County Executive Jack B. Johnson (D) gave his first State of the County address Friday before the Prince George's County Chamber of Commerce. He made an indirect call for abolition of TRIM, the voter imposed tax cap that has limited county spending since its approval in 1978.He also offered the outlines of his budget proposal, which will be unveiled this month. Excerpts appear below:
Today, I am here to talk not just about the economy, but about the future for a county that is unique and diverse. . . .
I can assure you that just as we have charted a new course in coalition-building, we will charter a new course for excellence in government. . . .
Since taking office a mere three months ago, I have devoted countless hours to rethinking our institutions and how they can better serve the people. I have redefined the role of our department heads. In the coming days, I will announce some new appointments in several departments.
Recently I established an inter-agency livable communities task force, where staff works across agency lines to provide creativity and innovation to solve long-standing problems.
Together they are developing the specifics of bringing together government, the business community, the faith-based community and community organizers to help clean up our county and make it more aesthetically sound. Pooling resources and talents is the new model.
I have also directed my staff to create economic clusters to bring together the many agencies and sub-agencies having responsibility for economic development. Nearly a dozen separate government offices were not talking or working together to find a unifying theme or direction. That is changing. . . .
As you know, we spend most of our county budget on education and public safety.
The Board of Education receives $1.1 billion dollars -- approximately 64 percent of our budget.
Public safety receives $227 million -- approximately 13 percent of our budget.
As you can see, the county is spending a very small portion of its resources on environmental and human services. We need to increase our total resources, so we can provide these vital services to the community.
For example -- we spend just $26 million or 1.5 percent of our total budget on human services.
This is a quality-of-life area. Yet we are treating it as an afterthought.
We must arrest this trend and do our part to ensure that the quality of life for Prince George's County residents is second to none.
Now, I'd like to talk about the "supposed" surplus. I heard about the $126 million that was sitting there that could provide all the new and expanded services to our residents. Let me tell you, we have cash reserves, but we have no surplus monies.
What is not said is that nearly $80 million of that, or 5 percent, is required to be kept in reserve by the county charter as the county's "rainy day fund."
An additional 2 percent, or approximately $35 million, is kept in reserve to help us retain our AA bond rating, which allows us to borrow money at a lower rate for capital improvement projects, such as schools, roads, parking structures, and others. We cannot do anything to jeopardize this bond rating, which is among the best for any government, of any size, in America. This 2 percent cushion also provides short-term cash-flow needs.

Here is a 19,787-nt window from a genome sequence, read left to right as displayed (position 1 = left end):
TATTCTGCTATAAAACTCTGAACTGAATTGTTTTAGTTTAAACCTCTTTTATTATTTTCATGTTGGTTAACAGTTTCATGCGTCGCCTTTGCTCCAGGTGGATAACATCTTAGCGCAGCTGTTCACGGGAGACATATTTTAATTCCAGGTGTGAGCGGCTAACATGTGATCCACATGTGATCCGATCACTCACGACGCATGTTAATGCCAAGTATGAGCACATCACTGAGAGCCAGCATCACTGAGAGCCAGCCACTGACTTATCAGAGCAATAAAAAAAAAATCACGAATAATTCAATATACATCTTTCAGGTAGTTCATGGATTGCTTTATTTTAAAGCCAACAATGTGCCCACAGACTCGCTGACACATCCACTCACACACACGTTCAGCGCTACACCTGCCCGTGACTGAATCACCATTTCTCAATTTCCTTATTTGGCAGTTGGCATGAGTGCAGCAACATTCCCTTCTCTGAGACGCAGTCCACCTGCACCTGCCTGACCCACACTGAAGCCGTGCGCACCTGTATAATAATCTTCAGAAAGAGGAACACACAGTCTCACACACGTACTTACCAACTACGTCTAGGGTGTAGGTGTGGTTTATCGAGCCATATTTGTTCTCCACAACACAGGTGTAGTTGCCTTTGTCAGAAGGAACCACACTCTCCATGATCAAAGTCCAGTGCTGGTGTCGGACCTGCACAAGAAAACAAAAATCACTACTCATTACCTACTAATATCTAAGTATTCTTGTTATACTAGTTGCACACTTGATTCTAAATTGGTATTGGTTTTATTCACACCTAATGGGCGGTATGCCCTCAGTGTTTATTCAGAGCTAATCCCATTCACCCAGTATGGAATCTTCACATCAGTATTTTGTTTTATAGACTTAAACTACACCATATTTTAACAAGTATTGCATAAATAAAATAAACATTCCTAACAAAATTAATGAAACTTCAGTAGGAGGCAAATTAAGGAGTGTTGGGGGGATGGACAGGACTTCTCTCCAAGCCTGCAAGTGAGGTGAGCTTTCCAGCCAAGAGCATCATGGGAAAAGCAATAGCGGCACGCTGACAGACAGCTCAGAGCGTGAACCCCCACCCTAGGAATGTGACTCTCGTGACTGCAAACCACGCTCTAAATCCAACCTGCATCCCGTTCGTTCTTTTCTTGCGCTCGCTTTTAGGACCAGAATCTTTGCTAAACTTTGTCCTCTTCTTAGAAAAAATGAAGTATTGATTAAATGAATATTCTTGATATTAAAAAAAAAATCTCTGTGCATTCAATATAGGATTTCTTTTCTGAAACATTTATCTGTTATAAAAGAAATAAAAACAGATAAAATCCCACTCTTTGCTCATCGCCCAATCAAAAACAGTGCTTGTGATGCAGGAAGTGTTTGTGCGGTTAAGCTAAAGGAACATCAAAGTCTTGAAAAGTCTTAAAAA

Add to these facts a $4.2 million budget gap for the Board of Education this year, a $3 million payment we will commit to keep Dimensions Healthcare and Prince George's Hospital afloat for additional months. In addition, there is unfunded pension liability due to poor stock performance and inadequate funding in prior years of the county's pension obligations. What's more, the soaring cost of insurance premiums, which you have all experienced, is further eroding this fund. When you tally these figures, the reserve may equal $126 million, but every dime is needed to cover legal and operational obligations.
Consequently, there is no surplus now and there was not one before I came into office.
Another significant challenge is to expand our services while there are limits on property tax increases. . . .
What this means for us is a greater challenge to be a first-class community, with first-class services. To be a first-class community we have to further reduce crime and improve education. While crime has recently dropped by 30 percent, we still must work with vigor so that no resident is ever afraid in their community. . . .
The infrastructure of our education system must be improved. Right now, we have 91 schools which are in need of repair. It is unacceptable for a child to go to school in a temporary trailer, or have sections of schools closed during inclement weather due to a leaking roof.
We need more police officers on the street and we need to hire more firefighters. . . .
But our needs outpace our revenues. After we meet our state-mandated obligations to fund schools, libraries and the community college, we will have fewer dollars to spend this year than we spent last year, and certainly less than what is needed to build the strong communities we all envision for our county. . . .
Because our tax base is limited, we have gaps in our revenue streams. This prevents us from properly funding some of the core programs and hampers our ability to be the community we envision.
We must have better environmental services. Many of our older neighborhoods have streets and sidewalks that have not been repaired for more than 30 years. We need road repair, better code enforcement and cleaner streets. But in order for us to make these improvements, we need to generate additional revenue.
We must come to the reality that we cannot depend on the state to carry us. We must pay our own way for those things we seek to improve our quality of life. And our citizens must understand that a small investment in ourselves will generate benefits beyond their imagination. . . .